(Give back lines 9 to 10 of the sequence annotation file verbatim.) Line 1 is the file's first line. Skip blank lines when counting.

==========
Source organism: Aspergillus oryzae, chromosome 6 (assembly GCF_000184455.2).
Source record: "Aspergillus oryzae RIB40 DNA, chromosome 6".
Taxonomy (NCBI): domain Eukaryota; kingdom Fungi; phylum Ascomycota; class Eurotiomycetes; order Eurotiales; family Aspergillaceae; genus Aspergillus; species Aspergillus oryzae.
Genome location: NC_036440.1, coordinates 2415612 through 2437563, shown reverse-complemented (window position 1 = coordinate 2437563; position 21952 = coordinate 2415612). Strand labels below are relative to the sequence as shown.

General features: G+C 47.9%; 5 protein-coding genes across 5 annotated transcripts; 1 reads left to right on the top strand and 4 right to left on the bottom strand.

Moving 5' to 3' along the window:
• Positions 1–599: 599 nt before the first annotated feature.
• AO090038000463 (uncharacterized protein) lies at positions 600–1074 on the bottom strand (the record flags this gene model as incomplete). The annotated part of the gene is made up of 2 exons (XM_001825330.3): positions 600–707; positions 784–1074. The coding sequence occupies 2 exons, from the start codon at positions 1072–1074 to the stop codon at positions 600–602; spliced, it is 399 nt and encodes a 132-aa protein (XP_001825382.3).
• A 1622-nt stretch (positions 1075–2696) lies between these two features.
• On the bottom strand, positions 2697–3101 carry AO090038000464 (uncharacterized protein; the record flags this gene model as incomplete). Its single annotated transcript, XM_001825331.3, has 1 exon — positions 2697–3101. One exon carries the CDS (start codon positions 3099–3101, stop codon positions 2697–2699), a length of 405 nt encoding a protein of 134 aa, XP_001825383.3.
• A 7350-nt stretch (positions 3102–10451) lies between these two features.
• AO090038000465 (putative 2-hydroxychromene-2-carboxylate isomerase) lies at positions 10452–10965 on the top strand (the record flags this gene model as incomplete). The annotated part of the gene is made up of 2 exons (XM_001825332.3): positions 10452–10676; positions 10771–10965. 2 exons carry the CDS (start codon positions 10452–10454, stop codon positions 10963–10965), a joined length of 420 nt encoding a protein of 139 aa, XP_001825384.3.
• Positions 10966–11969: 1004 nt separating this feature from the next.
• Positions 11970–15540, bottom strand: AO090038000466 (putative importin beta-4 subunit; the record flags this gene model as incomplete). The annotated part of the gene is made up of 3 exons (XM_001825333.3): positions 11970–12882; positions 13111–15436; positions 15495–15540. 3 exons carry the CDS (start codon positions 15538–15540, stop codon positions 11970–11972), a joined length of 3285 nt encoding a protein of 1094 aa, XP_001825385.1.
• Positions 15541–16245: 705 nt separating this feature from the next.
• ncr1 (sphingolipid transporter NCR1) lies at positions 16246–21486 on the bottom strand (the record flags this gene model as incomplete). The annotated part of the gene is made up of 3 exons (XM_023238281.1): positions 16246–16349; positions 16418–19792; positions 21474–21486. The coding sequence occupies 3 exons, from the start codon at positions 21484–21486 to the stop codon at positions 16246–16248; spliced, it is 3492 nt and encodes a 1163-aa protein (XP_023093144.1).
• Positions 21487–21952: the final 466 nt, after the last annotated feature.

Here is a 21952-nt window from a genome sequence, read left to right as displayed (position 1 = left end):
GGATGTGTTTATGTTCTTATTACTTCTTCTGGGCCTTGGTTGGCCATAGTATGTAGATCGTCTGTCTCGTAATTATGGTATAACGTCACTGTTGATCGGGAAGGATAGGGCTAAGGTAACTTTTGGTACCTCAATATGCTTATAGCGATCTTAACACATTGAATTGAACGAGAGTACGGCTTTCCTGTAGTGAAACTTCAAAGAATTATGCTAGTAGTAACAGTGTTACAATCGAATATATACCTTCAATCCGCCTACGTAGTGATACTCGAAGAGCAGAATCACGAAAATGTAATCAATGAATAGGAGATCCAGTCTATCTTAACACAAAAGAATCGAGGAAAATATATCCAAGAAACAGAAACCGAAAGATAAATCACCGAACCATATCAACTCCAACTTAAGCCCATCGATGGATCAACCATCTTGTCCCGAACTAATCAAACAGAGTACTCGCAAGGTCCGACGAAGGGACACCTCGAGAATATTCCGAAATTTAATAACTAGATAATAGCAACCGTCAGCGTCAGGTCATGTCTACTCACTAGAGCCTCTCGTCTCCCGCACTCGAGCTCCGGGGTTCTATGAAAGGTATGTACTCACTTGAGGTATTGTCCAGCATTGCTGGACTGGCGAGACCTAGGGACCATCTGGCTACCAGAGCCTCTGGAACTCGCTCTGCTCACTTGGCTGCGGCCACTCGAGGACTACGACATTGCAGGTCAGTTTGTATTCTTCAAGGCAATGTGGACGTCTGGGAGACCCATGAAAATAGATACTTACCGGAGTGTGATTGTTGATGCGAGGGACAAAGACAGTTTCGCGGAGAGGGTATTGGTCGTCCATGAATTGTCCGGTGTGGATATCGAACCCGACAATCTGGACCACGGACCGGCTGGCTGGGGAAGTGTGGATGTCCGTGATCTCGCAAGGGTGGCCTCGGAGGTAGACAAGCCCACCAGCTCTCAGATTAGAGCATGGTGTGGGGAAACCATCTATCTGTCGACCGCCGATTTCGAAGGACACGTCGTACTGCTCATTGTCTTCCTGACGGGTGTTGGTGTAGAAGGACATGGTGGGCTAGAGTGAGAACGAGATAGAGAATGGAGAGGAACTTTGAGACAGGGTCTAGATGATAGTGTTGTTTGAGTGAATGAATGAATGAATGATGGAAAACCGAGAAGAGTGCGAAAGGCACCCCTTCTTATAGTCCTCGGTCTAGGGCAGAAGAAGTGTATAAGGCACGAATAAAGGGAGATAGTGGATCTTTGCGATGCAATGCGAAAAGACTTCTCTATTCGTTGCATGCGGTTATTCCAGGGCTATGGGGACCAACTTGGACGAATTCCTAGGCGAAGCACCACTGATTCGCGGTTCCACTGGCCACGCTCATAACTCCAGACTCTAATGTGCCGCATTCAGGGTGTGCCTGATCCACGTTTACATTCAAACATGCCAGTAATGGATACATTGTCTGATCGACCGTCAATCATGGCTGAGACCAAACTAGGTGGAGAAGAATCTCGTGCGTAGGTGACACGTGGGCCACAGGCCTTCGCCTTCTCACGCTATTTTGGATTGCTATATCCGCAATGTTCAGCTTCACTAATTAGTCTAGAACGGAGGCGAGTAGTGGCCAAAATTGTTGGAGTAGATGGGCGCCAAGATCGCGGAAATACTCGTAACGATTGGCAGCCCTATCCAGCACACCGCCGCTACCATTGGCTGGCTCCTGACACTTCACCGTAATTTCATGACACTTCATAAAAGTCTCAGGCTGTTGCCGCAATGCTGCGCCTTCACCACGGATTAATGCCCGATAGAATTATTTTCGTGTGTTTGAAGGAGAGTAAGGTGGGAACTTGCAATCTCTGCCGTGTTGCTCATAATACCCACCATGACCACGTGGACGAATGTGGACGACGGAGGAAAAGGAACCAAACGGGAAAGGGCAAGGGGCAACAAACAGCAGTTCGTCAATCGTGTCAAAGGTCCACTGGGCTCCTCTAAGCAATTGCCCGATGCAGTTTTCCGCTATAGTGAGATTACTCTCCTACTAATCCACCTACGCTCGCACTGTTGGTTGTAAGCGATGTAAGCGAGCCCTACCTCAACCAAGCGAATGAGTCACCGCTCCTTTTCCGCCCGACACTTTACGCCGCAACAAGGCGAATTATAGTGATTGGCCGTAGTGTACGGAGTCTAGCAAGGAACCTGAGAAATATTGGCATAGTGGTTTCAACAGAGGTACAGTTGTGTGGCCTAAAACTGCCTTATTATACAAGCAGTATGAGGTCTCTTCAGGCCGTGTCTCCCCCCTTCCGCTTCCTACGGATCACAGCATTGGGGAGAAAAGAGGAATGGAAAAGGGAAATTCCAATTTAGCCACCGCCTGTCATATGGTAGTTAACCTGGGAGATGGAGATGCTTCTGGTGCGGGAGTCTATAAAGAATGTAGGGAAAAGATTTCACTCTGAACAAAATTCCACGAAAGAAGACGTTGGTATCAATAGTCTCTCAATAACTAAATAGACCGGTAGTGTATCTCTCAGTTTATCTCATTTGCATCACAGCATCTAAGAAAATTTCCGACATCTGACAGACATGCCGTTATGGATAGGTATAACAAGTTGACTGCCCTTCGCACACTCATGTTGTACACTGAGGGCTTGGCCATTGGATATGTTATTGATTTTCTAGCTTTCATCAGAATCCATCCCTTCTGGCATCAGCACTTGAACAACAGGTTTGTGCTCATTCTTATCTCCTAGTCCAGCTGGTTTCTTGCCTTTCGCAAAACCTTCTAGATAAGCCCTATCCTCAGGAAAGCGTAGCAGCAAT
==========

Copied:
• A 1622-nt stretch (positions 1075–2696) lies between these two features.
• On the bottom strand, positions 2697–3101 carry AO090038000464 (uncharacterized protein; the record flags this gene model as incomplete). Its single annotated transcript, XM_001825331.3, has 1 exon — positions 2697–3101. One exon carries the CDS (start codon positions 3099–3101, stop codon positions 2697–2699), a length of 405 nt encoding a protein of 134 aa, XP_001825383.3.